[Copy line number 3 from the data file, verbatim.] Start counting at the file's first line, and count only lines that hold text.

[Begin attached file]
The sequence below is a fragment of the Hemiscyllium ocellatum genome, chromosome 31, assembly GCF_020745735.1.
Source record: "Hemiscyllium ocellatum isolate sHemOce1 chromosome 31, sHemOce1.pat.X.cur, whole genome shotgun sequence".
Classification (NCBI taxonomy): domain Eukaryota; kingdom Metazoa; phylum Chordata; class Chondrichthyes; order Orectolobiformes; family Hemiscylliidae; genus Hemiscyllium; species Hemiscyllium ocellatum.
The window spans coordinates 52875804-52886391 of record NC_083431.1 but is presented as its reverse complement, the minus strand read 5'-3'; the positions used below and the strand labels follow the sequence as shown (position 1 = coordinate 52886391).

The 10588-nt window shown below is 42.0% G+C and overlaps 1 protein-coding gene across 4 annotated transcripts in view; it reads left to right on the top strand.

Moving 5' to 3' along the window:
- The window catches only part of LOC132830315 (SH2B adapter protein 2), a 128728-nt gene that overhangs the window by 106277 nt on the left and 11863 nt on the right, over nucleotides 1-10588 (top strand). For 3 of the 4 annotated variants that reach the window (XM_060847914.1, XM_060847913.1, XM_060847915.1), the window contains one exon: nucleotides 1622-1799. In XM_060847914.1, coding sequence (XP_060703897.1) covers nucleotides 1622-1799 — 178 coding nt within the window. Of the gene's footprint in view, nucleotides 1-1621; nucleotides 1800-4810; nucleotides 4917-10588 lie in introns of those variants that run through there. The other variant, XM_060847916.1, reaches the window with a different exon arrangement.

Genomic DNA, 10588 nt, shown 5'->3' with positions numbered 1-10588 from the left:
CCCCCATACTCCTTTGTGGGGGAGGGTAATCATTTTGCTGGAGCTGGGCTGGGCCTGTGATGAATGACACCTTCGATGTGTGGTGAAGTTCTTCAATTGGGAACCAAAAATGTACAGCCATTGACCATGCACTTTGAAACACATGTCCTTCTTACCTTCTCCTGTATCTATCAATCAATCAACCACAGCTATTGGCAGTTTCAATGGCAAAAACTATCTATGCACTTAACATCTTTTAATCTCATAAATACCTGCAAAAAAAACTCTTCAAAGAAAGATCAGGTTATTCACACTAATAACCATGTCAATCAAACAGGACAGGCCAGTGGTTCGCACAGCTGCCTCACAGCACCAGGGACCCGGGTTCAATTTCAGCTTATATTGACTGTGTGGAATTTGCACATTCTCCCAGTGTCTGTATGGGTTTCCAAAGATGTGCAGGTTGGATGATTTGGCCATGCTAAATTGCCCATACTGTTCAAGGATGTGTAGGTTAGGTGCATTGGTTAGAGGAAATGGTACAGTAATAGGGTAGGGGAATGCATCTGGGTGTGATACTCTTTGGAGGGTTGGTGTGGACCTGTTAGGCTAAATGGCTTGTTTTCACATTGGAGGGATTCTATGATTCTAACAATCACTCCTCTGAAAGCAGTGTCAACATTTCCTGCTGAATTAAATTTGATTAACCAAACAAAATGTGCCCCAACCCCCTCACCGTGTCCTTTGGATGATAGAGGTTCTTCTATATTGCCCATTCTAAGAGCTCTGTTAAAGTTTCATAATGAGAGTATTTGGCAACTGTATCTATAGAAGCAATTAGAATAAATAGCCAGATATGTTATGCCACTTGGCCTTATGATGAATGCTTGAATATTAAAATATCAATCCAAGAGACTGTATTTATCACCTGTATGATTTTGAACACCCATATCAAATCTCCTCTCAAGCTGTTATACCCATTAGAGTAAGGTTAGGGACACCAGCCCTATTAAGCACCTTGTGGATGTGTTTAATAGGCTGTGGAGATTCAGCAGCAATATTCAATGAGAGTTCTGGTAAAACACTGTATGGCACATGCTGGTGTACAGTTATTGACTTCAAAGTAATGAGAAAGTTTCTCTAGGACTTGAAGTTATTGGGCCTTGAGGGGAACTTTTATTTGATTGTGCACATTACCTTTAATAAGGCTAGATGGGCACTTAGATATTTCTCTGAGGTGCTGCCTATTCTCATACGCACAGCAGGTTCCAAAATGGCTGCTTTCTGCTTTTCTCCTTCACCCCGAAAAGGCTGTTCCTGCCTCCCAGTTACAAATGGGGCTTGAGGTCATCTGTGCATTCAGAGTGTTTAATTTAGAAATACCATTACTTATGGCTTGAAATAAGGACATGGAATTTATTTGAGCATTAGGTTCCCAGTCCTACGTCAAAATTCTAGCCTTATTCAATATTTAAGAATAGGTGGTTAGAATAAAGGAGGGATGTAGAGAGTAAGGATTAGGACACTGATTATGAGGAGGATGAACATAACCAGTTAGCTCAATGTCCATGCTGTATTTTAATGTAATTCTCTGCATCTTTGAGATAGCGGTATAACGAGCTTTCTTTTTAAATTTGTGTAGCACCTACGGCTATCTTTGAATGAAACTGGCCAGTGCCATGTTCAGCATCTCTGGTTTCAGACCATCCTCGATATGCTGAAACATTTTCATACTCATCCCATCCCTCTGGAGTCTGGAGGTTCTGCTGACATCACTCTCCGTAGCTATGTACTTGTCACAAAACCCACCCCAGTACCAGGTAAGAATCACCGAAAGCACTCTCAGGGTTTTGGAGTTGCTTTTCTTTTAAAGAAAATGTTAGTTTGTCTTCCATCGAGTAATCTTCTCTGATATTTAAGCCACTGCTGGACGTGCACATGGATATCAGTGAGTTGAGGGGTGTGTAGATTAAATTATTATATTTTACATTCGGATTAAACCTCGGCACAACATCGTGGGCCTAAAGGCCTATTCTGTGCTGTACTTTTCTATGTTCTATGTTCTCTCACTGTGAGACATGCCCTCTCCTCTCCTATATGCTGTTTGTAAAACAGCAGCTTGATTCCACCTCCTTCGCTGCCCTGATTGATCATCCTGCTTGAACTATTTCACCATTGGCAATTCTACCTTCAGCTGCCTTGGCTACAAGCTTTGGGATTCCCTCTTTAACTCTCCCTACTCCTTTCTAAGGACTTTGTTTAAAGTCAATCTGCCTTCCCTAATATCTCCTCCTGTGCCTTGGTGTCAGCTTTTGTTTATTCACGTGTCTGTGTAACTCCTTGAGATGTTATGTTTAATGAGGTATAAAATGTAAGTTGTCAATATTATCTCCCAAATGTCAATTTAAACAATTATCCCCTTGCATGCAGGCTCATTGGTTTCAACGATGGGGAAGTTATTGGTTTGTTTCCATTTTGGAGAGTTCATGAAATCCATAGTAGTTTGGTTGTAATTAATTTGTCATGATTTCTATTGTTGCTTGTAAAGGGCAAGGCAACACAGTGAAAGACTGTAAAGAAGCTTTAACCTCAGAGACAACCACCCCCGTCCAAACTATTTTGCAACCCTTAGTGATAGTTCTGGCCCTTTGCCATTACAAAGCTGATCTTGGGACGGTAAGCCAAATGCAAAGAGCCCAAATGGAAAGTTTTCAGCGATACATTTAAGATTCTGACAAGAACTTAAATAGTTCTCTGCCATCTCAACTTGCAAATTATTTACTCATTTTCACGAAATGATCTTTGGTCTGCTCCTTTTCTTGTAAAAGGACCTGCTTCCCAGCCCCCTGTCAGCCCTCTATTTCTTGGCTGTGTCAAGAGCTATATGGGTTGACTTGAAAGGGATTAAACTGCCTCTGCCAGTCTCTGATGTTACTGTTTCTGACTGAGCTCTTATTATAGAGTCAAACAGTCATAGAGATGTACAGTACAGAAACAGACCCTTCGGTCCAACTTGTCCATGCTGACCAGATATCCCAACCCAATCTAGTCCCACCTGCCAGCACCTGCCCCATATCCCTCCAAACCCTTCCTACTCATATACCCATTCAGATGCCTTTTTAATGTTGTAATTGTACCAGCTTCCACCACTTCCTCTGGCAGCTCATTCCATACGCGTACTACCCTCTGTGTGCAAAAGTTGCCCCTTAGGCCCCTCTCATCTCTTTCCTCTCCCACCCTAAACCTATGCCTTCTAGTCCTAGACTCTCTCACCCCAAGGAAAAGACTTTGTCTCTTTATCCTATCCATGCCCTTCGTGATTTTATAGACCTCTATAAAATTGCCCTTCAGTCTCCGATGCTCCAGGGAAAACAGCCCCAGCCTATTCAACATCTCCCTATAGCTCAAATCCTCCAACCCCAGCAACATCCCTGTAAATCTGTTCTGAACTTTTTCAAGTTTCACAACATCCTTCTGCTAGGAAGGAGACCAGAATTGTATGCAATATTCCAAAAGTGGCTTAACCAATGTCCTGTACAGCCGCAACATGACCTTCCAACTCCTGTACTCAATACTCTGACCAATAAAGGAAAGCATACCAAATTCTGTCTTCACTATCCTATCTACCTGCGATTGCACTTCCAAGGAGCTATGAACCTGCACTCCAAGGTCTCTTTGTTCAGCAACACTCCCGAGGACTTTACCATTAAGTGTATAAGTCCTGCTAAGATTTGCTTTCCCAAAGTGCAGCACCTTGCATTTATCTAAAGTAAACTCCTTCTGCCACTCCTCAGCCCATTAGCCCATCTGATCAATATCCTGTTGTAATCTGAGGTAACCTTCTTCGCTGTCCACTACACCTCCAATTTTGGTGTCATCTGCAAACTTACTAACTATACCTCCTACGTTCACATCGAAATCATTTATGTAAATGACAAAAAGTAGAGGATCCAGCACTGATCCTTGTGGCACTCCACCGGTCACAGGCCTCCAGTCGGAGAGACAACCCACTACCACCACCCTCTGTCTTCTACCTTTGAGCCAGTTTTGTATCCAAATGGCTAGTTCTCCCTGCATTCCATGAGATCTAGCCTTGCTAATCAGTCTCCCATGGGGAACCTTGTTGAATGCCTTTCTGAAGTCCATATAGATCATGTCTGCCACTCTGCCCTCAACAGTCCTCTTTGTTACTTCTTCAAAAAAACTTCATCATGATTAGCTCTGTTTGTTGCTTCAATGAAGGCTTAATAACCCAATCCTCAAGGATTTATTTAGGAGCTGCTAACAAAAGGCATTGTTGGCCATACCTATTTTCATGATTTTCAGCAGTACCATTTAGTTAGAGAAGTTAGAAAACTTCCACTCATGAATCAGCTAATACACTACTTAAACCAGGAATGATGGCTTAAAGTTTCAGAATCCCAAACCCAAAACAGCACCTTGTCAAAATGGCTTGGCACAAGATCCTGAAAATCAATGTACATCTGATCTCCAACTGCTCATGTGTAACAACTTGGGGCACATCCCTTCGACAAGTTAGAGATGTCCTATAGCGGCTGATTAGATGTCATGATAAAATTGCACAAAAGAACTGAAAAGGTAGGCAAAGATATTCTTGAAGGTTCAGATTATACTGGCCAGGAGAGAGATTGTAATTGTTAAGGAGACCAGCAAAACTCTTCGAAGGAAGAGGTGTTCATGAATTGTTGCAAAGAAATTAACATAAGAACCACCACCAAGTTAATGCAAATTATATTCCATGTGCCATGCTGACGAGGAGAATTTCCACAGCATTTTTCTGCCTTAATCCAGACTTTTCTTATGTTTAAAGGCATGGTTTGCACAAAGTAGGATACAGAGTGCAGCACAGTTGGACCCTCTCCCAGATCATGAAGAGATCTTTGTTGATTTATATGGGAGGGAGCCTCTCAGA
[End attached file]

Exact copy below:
Classification (NCBI taxonomy): domain Eukaryota; kingdom Metazoa; phylum Chordata; class Chondrichthyes; order Orectolobiformes; family Hemiscylliidae; genus Hemiscyllium; species Hemiscyllium ocellatum.